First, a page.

Bipartisan budget overwhelmingly approved in Legislature

October 26, 2017
Following months of negotiations, the Connecticut House of Representatives today joined the state Senate in overwhelmingly approving a bipartisan budget that will end our state’s budget stalemate and the fear and uncertainty that having no budget has created for our municipalities, businesses and social service providers. 
 
This $41.3 billion two-year plan will help close a projected $3.5 billion deficit over the next biennium by committing to significant structural reforms. Not only will this budget help Connecticut steady its financial footing, but it will help spur economic development and restore millions of dollars to municipalities, our schools and core state services.
 
This bipartisan, two-year state budget:
  • Avoids the draconian cuts to Bridgeport and its schools proposed by the Republicans and the Governor’s Executive Order;
  • Reinstates funding to our state and local independent colleges such as Fairfield and Sacred Heart universities and University of Bridgeport;
  • Invests in our tech schools and workforce development programs;
  • Protects many of the social service and youth services programs our residents rely on, including Care4Kids, StreetSafe Bridgeport and Project Longevity;
  • Implements spending and bonding caps to help reduce our long-term debt;
  • Creates a process for distressed municipalities to apply for increased funding and assistance in restructuring debt with more state oversight;
  • Does not increase sales or income taxes;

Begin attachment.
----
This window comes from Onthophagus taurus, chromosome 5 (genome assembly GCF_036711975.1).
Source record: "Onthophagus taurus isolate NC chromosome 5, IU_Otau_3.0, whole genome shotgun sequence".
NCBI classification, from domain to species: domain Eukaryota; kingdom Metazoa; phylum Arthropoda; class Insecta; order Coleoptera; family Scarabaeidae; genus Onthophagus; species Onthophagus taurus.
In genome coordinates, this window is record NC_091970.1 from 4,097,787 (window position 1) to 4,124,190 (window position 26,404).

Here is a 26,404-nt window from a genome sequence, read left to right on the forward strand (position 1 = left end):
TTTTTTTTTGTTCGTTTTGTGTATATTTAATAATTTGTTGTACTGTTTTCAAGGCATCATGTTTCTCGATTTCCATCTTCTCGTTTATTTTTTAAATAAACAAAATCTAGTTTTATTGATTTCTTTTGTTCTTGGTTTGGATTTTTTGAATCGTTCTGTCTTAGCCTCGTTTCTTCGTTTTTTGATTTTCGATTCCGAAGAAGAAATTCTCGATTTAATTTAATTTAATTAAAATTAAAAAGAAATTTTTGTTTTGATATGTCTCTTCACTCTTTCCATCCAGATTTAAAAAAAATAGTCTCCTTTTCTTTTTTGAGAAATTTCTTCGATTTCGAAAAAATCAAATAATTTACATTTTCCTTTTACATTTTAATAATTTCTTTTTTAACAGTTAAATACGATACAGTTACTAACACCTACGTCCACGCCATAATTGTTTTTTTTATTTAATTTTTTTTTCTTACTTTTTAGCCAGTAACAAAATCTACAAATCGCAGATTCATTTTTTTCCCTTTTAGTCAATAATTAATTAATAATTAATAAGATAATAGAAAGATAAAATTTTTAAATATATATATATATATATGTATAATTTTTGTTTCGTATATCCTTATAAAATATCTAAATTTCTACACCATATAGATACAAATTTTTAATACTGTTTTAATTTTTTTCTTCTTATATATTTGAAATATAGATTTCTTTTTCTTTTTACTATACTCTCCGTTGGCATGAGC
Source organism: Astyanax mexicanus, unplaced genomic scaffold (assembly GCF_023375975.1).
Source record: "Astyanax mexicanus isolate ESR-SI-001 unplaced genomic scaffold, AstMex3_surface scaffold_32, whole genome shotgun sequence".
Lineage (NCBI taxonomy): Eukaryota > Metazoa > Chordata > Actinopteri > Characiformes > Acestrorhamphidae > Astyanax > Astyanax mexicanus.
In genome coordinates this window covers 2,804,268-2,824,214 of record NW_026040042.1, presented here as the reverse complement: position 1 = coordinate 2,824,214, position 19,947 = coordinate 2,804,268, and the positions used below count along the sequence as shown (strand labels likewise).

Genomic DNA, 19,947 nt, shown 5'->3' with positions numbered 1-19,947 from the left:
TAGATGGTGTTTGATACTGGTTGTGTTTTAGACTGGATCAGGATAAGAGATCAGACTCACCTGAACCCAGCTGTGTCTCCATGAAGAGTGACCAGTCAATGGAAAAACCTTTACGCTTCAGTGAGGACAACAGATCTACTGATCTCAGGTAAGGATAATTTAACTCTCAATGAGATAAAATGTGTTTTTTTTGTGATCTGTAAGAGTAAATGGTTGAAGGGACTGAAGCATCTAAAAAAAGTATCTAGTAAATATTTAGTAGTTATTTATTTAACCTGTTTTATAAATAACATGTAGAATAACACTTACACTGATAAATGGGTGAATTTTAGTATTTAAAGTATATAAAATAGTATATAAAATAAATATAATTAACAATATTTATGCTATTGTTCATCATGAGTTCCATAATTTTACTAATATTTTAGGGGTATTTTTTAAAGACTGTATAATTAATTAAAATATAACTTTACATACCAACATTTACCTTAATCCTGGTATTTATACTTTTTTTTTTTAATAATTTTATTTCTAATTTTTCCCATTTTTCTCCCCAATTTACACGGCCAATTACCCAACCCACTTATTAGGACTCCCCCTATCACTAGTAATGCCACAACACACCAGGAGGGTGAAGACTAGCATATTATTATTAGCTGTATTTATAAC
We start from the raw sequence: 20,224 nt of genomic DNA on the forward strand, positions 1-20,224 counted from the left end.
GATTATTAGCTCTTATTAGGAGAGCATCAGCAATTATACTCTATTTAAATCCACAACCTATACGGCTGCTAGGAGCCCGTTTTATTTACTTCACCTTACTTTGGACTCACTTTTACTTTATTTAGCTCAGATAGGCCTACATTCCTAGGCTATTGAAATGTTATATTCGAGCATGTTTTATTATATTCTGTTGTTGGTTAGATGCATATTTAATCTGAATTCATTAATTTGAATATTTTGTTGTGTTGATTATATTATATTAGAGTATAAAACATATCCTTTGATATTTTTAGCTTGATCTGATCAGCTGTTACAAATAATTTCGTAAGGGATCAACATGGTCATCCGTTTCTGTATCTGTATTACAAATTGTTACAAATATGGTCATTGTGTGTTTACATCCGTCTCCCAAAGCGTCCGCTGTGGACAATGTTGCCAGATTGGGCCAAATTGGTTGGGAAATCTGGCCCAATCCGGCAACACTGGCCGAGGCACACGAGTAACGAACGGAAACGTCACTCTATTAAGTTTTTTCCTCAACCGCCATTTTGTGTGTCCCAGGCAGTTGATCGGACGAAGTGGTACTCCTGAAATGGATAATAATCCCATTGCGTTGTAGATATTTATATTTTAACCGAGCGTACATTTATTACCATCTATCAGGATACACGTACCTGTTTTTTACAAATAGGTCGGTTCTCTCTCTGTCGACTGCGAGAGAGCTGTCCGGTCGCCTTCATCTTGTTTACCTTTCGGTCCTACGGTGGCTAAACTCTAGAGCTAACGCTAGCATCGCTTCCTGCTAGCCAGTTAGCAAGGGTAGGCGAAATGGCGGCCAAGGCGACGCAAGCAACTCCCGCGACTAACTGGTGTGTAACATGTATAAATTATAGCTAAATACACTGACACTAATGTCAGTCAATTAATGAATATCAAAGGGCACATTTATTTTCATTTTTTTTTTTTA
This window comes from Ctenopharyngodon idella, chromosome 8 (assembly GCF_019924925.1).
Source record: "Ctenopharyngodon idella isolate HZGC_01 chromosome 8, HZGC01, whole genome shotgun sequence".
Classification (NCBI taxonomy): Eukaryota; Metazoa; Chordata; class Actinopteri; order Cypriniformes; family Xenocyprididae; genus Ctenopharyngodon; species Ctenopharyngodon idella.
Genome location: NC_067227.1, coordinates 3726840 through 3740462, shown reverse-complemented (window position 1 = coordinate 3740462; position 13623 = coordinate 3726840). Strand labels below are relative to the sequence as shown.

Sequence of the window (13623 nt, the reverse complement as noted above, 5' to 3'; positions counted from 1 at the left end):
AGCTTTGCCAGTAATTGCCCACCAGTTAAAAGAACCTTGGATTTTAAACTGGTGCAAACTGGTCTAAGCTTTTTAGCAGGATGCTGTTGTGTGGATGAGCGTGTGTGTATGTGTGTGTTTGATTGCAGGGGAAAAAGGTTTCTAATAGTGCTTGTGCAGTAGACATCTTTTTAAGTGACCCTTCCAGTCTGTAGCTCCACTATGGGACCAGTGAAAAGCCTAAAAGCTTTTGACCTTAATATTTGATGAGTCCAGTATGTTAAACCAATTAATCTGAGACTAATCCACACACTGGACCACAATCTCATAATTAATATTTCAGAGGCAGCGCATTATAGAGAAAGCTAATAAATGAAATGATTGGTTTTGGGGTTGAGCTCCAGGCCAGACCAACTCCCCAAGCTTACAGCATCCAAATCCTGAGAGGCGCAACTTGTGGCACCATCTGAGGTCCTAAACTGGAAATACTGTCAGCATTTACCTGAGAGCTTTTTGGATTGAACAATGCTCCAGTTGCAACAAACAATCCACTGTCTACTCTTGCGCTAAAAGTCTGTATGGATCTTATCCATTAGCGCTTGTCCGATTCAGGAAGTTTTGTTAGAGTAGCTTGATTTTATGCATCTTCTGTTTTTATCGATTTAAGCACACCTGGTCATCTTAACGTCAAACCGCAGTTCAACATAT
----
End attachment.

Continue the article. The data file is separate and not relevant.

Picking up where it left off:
• Rejects Gov. Malloy’s plan to burden local town and education budgets with state pension obligations;
  • Requires future state labor contracts to be voted on by the Legislature;
  • Provides for a sustainable revenue source to ensure the long-term solvency of the Special Transportation Fund. 
Make no mistake; this is a tough budget that is far from perfect. While it creates a new state education funding formula, which over a course of several years, gradually diverts more funding away from wealthier towns to districts like Bridgeport, that formula is not nearly as aggressive as I would like it to be in addressing the needs of our poorer districts. The budget also makes some significant and potentially painful cuts to many important state programs and services.  
 
But, on balance, in these difficult times and given the political makeup of the Legislature it is the right budget and a true compromise. It protects Bridgeport's share of state aid and funding for critical services. It also is a step forward in addressing Connecticut’s fiscal challenges. With the next legislative session only a few short months away, passing this budget allows us to put this prolonged debate behind us and move on to addressing other priorities to move our city and state forward.  

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